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Subject: An Enigmatic Filler rss

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Craig Hargraves
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Morayfield
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The Enigma of Leonardo, designed by Sergey Machin and published by Russian publisher Rightgames RBG SIA, is a simple filler but with a couple of levels as you get into it.



Gameplay is quite simple. Players lay out five of the beautifully illustrated cards in a cross in front of them and hold a hand of five other cards. The top left quarter of each card contains two of twelve different Da Vinci sketches and these are what players will be focussing on.



On your turn you’ll play one of your cards from your hand down to replace a card in your cross with the aim of getting a matching set of three sketches along either (or even both) axis of your cross. Getting a set of three allows you to claim one of these “keys” in the form of a small (rather thin and somewhat confusingly double-sided) card containing an image of the sketch in question (five of the same even allows you to claim a key of any type you don’t already have). Getting seven of these keys wins you the game. Simple and easy.



Of course, thankfully, it isn’t quite that easy or simple. What’s makes this game interesting is what happens to the card you’re replacing in your cross: it moves to your left hand neighbour’s cross replacing their card in the same position. So, while you’re hopefully advancing your own position, you’ll also hopefully be messing with one of your opponents. Of course what goes around, comes around. Just as you’re messing with your left hand neighbour, your right hand neighbour will be messing with you.

While initially feeling a bit chaotic, this simple touch makes for a much more interesting game as you can learn to be mindful of both how you can hamper one opponent and benefit from another. Of course in a two player game these opponents will be one and the same which can make for an interesting game. But, while interesting, the game can, as any other card game, be dominated by the luck of the draw. However, with the fairly short playing time of 20 to 30 minutes this isn’t that big an issue for me personally.

While originally a Russian game, Right Games has recently produced an English version. While it’s obvious the rules have been translated into English they are clear enough to explain the game and they’re a quick read which will get you playing in just a few short minutes. The cards, while a little on the thin side, look great with beautiful renditions of sketches by Leonardo Da Vinci. There’s no denying that it’s a pasted on theme for a simple card game but it looks great and works well for what the game is. The game also plays perfectly well with two, three or four players and I’m glad that they didn’t throw in more cards just for the sake of taking it out to five or six players.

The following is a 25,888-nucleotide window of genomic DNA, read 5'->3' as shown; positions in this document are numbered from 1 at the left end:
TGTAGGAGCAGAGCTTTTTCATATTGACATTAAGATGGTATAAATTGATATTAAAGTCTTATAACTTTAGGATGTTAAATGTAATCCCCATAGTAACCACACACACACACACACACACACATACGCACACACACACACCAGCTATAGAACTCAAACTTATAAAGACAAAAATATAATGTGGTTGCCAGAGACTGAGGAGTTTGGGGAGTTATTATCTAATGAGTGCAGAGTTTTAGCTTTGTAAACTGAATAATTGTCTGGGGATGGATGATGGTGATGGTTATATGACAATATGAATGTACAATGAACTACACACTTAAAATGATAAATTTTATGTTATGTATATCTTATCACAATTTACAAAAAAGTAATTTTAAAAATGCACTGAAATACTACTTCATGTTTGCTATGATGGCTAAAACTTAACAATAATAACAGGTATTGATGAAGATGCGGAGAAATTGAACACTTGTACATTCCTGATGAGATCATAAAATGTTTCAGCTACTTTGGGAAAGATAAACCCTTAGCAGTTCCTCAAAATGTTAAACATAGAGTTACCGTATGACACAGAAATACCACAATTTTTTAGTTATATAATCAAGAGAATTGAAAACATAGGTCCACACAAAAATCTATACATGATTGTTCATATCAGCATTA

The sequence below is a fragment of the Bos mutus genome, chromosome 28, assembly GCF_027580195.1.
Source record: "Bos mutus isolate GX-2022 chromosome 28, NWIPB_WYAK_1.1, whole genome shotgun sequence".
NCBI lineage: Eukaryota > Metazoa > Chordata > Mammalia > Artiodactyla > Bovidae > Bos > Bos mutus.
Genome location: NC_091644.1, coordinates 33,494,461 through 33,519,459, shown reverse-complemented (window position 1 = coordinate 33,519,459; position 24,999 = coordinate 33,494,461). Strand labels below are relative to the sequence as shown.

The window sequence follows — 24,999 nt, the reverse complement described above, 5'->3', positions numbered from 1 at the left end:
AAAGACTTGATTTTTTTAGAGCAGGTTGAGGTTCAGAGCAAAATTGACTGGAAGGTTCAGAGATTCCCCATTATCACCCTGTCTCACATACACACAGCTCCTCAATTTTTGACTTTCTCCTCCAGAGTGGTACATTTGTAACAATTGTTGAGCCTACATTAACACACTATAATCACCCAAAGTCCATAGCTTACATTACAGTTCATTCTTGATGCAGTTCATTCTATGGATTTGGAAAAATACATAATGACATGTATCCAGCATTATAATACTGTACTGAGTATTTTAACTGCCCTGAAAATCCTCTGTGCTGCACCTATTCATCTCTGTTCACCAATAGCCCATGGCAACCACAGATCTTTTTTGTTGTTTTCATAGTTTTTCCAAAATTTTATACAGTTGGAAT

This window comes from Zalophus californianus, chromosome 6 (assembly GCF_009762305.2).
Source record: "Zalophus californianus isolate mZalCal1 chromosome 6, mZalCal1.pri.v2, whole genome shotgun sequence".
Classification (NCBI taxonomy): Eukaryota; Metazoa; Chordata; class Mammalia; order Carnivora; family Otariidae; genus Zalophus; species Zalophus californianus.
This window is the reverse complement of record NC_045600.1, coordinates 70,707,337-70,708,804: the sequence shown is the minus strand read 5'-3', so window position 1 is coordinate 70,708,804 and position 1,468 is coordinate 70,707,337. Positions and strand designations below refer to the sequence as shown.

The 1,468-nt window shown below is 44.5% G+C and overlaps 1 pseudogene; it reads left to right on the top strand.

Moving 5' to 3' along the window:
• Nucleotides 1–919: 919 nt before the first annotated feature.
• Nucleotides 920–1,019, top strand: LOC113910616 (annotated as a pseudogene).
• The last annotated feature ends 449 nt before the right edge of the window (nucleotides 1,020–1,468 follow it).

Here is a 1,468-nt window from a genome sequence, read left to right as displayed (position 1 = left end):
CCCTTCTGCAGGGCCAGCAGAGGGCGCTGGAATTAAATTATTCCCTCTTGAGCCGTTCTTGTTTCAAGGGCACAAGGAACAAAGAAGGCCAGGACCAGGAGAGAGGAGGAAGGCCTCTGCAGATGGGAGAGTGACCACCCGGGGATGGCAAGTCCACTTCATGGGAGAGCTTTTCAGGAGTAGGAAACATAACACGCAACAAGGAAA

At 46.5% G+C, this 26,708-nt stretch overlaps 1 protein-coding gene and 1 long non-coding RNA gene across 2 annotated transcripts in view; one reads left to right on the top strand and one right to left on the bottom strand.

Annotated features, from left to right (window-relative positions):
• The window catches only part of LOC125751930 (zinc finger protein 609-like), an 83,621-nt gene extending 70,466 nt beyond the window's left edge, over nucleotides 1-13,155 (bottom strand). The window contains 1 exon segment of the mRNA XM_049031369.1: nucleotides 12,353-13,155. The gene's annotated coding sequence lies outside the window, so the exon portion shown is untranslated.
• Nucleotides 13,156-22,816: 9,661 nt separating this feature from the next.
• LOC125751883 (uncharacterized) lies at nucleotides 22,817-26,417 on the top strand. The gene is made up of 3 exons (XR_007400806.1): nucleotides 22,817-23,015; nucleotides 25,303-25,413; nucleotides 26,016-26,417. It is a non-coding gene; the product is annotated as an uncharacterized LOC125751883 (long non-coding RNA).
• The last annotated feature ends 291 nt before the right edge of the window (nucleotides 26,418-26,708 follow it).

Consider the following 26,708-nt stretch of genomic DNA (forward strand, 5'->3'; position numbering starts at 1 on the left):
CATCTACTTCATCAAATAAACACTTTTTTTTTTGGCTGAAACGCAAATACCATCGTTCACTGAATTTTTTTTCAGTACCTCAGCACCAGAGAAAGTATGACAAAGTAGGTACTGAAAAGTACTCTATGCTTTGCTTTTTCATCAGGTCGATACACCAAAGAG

The Enigma of Leonardo is a nice filler which plays just that little bit differently than other games I’ve played and it’s well worth a look if you get the opportunity.

* The copy reviewed was generously provided to my boardgaming club The Boardgamers by RightGames (www.russianboardgames.com). The English version of The Enigma of Leonardo will be being demonstrated at Essen 2011 (HALL №7, booth 7-05).
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Hank Panethiere
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Kirkwood
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I agree...good filler, especially with non gamers and younger family members.
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Jason Smith
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As a 4-player game, I found it a bit too reliant on luck. It was very difficult to strategically place cards when it was very likely the card would end up being moved before the next turn was started. In the game I played, none of the players really utilized the additional strategy of screwing over their neighbor. Perhaps in a 4 player game that is the better route to go instead of concentrating on what you can personally do with your cross.
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